The meta-analysis reviewed 28 papers and concluded that acupuncture is effective for CFS and that more quality research is needed. (Wang, J. et. al. (2009). A meta analysis on randomized controlled trials of acupuncture treatment of chronic fatigue syndrome. Zhen Ci Yan Jiu, 34(6), 421-8. Retrieved from www.ncbi.nlm.nih.gov/pubmed/20209981.)

The systematic review, coming out of the Journal of Alternative and Complementary Medicine, included 70 controlled clinical trials and concluded that “acupuncture and several types of meditative practice show the most promise for future scientific investigation.” (Porter, N. et al. (2010). Alternative medical interventions used in the treatment and management of myalgic encephalomyelitis/chronic fatigue syndrome and fibromyalgia. Journal of Alternative and Complementary Medicine, 16(3), 235-49. Retrieved from www.ncbi.nlm.nih.gov/pubmed/20192908.)

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Please note – The above is not intended as a scholarly review of the respective studies. For full details follow the reference links.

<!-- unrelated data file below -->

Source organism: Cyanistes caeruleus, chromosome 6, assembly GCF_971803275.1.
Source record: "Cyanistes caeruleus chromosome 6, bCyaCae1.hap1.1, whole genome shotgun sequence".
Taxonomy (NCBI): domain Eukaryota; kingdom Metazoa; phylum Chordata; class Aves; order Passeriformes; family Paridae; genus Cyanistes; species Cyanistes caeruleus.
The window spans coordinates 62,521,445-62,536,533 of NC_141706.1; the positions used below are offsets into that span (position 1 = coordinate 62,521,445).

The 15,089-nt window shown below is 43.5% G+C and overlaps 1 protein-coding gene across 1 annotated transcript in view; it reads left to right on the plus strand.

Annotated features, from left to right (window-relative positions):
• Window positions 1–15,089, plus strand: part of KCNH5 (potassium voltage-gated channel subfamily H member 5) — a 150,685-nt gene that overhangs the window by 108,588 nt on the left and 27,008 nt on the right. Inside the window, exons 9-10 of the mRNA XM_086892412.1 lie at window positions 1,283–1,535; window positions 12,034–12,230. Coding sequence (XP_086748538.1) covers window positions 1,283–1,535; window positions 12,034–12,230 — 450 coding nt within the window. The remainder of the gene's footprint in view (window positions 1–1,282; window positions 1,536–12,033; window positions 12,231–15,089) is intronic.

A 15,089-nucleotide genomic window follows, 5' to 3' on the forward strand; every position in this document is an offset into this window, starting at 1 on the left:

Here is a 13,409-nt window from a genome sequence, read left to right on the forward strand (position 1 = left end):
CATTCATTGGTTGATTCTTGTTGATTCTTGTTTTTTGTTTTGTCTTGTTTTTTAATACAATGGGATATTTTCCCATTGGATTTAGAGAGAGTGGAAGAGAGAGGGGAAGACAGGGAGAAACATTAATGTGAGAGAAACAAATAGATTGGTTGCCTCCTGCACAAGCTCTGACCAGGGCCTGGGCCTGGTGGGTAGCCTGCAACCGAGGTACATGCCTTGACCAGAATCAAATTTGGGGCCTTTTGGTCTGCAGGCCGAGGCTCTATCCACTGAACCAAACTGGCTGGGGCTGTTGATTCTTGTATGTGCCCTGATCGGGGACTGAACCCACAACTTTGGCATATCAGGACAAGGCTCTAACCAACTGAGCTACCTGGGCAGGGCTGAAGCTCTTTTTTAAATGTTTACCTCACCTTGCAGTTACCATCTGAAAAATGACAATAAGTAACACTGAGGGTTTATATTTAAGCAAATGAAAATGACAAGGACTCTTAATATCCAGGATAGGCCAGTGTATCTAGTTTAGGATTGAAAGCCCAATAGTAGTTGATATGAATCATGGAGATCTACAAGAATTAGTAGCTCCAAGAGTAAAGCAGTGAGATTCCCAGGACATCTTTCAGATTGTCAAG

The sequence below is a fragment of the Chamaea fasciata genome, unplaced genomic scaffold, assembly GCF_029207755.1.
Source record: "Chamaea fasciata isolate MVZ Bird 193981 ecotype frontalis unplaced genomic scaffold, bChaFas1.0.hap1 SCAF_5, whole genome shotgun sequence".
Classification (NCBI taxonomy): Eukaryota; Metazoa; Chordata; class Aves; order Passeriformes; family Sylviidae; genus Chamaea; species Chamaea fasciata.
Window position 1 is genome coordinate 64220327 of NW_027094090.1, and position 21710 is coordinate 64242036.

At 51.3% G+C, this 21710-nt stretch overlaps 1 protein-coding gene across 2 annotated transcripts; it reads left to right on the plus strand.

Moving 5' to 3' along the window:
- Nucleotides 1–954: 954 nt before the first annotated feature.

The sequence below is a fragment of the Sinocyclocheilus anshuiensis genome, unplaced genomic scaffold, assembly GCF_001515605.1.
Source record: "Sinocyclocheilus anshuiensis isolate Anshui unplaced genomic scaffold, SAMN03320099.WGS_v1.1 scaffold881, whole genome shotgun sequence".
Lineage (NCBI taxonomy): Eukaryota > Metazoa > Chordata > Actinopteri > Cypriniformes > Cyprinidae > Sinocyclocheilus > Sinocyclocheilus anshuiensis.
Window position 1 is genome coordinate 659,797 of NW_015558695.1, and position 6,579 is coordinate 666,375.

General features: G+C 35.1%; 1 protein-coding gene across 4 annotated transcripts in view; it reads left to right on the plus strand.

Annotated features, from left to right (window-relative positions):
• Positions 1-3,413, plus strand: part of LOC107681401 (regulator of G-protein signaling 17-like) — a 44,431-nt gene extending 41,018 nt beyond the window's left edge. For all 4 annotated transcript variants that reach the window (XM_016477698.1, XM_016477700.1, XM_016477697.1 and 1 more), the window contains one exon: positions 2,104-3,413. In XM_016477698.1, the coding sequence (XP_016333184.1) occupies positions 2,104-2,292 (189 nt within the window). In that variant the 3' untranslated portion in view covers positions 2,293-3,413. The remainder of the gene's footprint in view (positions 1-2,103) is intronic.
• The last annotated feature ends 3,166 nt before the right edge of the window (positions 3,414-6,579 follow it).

*** No individual study constitutes β€˜proof’ of the effectiveness of any therapy, and no guarantee of treatment outcome can be made. Please seek an individual consultation with a qualified practitioner for information on a personal health issue.

A Friend in Need

In General on January 3, 2011 at 8:39 am

I’ve just learned a friend from my yoga class has had a death in her life. Her daughter’s father passed away two weeks ago and the family is very poor and in need of funds to, one, get the body back home to Chicago, and then for funeral services.

Sarah’s one of the most genuinely and unreservedly happy women I’ve ever met. During our training together, she became known as the unquenchable laugher and smiler. She would just burst out in laughter and, even if we didn’t know why, we all would end up smiling and laughing with her.

She found something joyful and exciting in so many things in life… The thought of her grieving so heavily with this loss is difficult to bear. I owe her so many smiles and moments of happiness, I would like to ask, if anyone is able, to please contribute to help with the financial burden. Contributions can be sent to:

A Friend in Need
c/o John Aguilar, Jr
930 Logan St #102
Denver, Co 80203

Contributions via Visa or MasterCard are also welcome. You can email me or call (720-284-1374) for details and to make arrangements.

Thanks everybody and be well!